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Posts by Jeffrey Kempf, Esq.

Can a Step-Brother that is a Nonresident of Florida Act as Personal Representative?

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May 23rd, 2022

Posted in Probate & Guardianship,Wills, Trusts & Estate Planning

Florida law provides restrictions on who can serve as personal representative (i.e. executor of an estate) when that person is not domiciled in or resident of Florida. A common question we receive when drafting a will for a client is whether the client’s step-sibling (or other step-relative) can serve as personal representative even though the step-sibling (or other step-relative) is not a resident of Florida.


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Who Gets My Property If I Don’t Have a Will?

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March 14th, 2022

Posted in Probate & Guardianship,Wills, Trusts & Estate Planning

Many people believe that if they die without a will, the state (or government) gets their property.  While this is possible, it is very unlikely to occur.  So, what happens to your property if you die without a will?

When a person dies without a will, they die intestate (whereas dying with a will is called testate).  The Florida Statutes, under Part I of Chapter 732, titled Intestate Succession, presents a hierarchy of classes of people who are to inherit your “intestate estate” if you do not have a will.  That hierarchy is as follows:


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Maybe You do Need a Trust – Here’s Why

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December 1st, 2021

Posted in Asset Protection,Business & Corporate Law,Probate & Guardianship,Wills, Trusts & Estate Planning

People need an estate plan if they want to ensure that their intentions will be honored after death with respect to the distribution of their assets. If you have an estate plan in place, does it also include a trust (sometimes called a living trust or a revocable trust)? If your current estate plan only consists of a last will and testament, you may want to consider also creating a trust.


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Compensation & Fees for Personal Representatives, Trustees, and Attorneys in Florida Estates and Trusts

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September 15th, 2021

Posted in Asset Protection,Probate & Guardianship,Tax Law & IRS Defense,Wills, Trusts & Estate Planning

Under Florida law, the personal representative of an estate (sometimes also called an executor) and the trustee of a trust are entitled to compensation, as are the attorneys who represent the personal representative and trustee.

Compensation of Personal Representative The personal representative is entitled to a commission from the estate assets, which can be calculated using a percentage of the inventory value of the probate estate assets and the income earned during administration. For a formal probate administration, the following table sets forth what amount is deemed to be reasonable compensation:


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Relocating a LLC or Corporation from Another State to Florida

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July 14th, 2021

Posted in Business & Corporate Law

If you are looking to relocate your business to Florida, we suggest using a statutory conversion if this option is available. A statutory conversion transforms your state’s LLC or Corporation into a Florida LLC or Corporation, and the EIN, property deeds, and management structure generally remain the same. The conversion process is much simpler than forming a new entity and winding down the old entity. For this to be possible, both states must have laws permitting this type of conversion. For the conversion to occur, you file Articles of Conversion along with either Articles of Organization (for an LLC) or Articles of Incorporation (for a Corporation) with the Florida Department of State’s Division of Corporations (commonly referred to as Sunbiz). Additionally, Florida law requires that a Plan of Conversion be drafted and approved for proper corporate governance. Once the Articles of Conversion are accepted, you may need to dissolve your business entity in the previous state.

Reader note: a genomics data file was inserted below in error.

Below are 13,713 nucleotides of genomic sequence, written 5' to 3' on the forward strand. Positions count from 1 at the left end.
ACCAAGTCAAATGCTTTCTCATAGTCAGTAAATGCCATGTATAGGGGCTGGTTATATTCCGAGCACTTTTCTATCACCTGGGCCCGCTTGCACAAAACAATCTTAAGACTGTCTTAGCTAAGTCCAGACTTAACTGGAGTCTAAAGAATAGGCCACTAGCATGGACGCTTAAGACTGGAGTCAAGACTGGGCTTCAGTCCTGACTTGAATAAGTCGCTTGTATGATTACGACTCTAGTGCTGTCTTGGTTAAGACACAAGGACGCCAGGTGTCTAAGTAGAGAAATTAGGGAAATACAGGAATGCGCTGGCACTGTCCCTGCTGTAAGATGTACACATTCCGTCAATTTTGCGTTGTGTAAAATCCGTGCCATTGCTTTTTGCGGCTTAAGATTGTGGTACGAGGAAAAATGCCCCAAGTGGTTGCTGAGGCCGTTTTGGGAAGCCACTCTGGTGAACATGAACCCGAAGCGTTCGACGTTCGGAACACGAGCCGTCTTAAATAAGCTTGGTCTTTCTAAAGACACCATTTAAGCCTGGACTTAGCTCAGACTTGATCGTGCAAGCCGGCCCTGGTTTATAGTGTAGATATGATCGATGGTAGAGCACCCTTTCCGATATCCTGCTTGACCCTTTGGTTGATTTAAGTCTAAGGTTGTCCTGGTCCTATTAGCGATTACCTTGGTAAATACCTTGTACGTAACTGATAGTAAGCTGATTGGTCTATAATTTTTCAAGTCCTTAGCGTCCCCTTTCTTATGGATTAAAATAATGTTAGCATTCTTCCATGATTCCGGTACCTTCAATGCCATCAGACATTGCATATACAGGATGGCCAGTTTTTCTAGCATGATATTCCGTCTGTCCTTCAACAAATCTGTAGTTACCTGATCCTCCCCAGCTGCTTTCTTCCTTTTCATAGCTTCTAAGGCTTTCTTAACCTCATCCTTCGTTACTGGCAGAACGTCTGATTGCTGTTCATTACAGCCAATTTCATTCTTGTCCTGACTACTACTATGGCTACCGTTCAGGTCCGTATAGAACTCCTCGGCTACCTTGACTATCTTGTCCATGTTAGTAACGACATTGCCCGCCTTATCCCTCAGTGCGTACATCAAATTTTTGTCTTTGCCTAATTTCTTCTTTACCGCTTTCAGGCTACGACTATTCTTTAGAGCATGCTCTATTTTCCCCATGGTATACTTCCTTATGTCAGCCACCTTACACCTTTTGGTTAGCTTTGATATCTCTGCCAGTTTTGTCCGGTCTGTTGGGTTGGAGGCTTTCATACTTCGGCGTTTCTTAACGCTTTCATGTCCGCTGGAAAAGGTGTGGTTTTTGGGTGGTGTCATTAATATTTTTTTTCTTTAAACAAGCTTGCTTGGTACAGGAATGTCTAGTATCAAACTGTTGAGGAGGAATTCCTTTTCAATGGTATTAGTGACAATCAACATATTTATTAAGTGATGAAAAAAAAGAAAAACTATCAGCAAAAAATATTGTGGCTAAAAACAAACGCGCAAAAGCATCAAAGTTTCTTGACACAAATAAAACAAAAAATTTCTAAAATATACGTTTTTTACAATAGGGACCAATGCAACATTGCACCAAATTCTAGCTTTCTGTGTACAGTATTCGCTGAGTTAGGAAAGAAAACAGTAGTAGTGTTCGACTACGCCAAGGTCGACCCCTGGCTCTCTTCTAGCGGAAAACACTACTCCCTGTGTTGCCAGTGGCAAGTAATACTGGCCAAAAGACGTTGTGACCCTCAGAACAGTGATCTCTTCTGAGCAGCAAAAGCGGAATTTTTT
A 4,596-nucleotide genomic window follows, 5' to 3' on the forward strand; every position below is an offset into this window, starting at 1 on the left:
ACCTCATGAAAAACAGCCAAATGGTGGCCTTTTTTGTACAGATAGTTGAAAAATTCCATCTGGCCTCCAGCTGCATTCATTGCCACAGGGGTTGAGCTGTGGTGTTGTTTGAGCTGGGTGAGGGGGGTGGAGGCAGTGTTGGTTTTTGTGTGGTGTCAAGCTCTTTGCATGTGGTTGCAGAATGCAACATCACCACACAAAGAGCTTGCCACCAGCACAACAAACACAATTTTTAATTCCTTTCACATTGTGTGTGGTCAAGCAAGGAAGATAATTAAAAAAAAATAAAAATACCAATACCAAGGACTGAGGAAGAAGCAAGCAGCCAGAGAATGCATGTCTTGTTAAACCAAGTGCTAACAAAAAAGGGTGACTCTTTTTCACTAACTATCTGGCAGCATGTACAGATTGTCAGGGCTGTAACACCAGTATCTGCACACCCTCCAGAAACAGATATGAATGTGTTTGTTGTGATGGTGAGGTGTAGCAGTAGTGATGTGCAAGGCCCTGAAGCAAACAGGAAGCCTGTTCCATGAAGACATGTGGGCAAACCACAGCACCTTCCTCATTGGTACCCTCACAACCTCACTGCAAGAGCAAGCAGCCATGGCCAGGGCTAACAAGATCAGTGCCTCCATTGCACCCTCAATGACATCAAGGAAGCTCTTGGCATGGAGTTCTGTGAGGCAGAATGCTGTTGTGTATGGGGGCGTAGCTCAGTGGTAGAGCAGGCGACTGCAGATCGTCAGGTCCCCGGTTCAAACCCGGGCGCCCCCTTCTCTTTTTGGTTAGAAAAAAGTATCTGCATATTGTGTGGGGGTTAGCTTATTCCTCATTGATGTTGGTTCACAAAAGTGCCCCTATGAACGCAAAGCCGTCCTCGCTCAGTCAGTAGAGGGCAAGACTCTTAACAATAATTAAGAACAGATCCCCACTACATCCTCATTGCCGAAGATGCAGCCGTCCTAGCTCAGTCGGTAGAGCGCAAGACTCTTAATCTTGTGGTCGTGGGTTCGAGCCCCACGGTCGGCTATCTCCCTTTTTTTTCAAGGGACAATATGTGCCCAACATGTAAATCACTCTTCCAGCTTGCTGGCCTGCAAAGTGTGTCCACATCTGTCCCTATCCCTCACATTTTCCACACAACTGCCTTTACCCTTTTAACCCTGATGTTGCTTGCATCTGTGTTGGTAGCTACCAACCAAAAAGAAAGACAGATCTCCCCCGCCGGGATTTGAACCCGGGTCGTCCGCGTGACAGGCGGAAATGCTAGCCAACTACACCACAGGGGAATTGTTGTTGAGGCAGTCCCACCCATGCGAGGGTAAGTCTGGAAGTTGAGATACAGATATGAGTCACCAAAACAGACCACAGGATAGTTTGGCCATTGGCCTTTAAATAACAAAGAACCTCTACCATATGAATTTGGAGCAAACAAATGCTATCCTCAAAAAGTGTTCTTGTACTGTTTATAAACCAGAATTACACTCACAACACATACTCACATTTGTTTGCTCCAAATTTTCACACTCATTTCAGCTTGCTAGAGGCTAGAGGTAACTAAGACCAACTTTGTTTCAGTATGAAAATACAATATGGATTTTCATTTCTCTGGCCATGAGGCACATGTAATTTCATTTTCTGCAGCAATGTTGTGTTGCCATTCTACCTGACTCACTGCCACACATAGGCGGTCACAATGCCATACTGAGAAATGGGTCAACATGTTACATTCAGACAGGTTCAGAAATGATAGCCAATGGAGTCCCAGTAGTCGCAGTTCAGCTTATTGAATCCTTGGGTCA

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Guardianship for Your Minor Children can be Avoided

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May 21st, 2021

Posted in Asset Protection,Probate & Guardianship,Wills, Trusts & Estate Planning

Florida law requires the establishment of a guardianship for the person or property of a minor under certain circumstances. 

Person: A guardian of the person of the minor may be required when the minor’s natural guardians are unavailable or unable to serve as the custodian of the child (i.e., due to death, disability, or incarceration, etc.) and no appropriate alternative exists.


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Top Six Questions on Last Will & Testaments

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March 19th, 2021

Posted in Asset Protection,Probate & Guardianship,Wills, Trusts & Estate Planning

What is a Will?

A Last Will and Testament (often just called a “will”) is a written direction controlling the disposition of property at death. The laws of each state set the formal requirements for a legal will. In Florida:

  • The maker of the will (called the testator) must be at least 18 years old.
  • The testator must be of sound mind at the time the will is signed.
  • The will must be written.
  • The will must be witnessed and notarized in the special manner provided by law.
  • It is necessary to follow exactly the formalities required for the execution of a will.
  • To be effective, the will must be proved in and allowed by the probate court.

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